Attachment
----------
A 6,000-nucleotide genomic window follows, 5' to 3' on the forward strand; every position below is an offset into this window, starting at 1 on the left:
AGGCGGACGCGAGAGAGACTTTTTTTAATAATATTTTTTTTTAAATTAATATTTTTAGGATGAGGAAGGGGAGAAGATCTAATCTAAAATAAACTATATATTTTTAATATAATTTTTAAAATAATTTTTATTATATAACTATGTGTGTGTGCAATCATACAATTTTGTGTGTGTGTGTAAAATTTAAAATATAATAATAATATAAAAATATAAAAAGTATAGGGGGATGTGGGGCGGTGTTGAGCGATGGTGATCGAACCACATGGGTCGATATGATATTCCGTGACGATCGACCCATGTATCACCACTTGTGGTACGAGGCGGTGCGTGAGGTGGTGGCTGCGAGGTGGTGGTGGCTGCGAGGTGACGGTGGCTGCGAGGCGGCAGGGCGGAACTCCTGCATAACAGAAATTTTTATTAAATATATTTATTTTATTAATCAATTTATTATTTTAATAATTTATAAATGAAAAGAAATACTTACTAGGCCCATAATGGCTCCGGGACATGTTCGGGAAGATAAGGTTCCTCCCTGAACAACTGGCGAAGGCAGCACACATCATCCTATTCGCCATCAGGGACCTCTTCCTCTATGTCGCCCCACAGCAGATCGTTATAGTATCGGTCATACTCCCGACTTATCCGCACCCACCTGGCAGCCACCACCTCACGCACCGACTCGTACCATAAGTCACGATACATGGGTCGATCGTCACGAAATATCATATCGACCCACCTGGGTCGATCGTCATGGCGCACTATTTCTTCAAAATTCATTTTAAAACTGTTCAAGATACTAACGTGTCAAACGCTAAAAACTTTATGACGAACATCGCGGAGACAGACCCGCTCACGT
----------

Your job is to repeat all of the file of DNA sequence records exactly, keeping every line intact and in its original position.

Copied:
A 6,000-nucleotide genomic window follows, 5' to 3' on the forward strand; every position below is an offset into this window, starting at 1 on the left:
AGGCGGACGCGAGAGAGACTTTTTTTAATAATATTTTTTTTTAAATTAATATTTTTAGGATGAGGAAGGGGAGAAGATCTAATCTAAAATAAACTATATATTTTTAATATAATTTTTAAAATAATTTTTATTATATAACTATGTGTGTGTGCAATCATACAATTTTGTGTGTGTGTGTAAAATTTAAAATATAATAATAATATAAAAATATAAAAAGTATAGGGGGATGTGGGGCGGTGTTGAGCGATGGTGATCGAACCACATGGGTCGATATGATATTCCGTGACGATCGACCCATGTATCACCACTTGTGGTACGAGGCGGTGCGTGAGGTGGTGGCTGCGAGGTGGTGGTGGCTGCGAGGTGACGGTGGCTGCGAGGCGGCAGGGCGGAACTCCTGCATAACAGAAATTTTTATTAAATATATTTATTTTATTAATCAATTTATTATTTTAATAATTTATAAATGAAAAGAAATACTTACTAGGCCCATAATGGCTCCGGGACATGTTCGGGAAGATAAGGTTCCTCCCTGAACAACTGGCGAAGGCAGCACACATCATCCTATTCGCCATCAGGGACCTCTTCCTCTATGTCGCCCCACAGCAGATCGTTATAGTATCGGTCATACTCCCGACTTATCCGCACCCACCTGGCAGCCACCACCTCACGCACCGACTCGTACCATAAGTCACGATACATGGGTCGATCGTCACGAAATATCATATCGACCCACCTGGGTCGATCGTCATGGCGCACTATTTCTTCAAAATTCATTTTAAAACTGTTCAAGATACTAACGTGTCAAACGCTAAAAACTTTATGACGAACATCGCGGAGACAGACCCGCTCACGT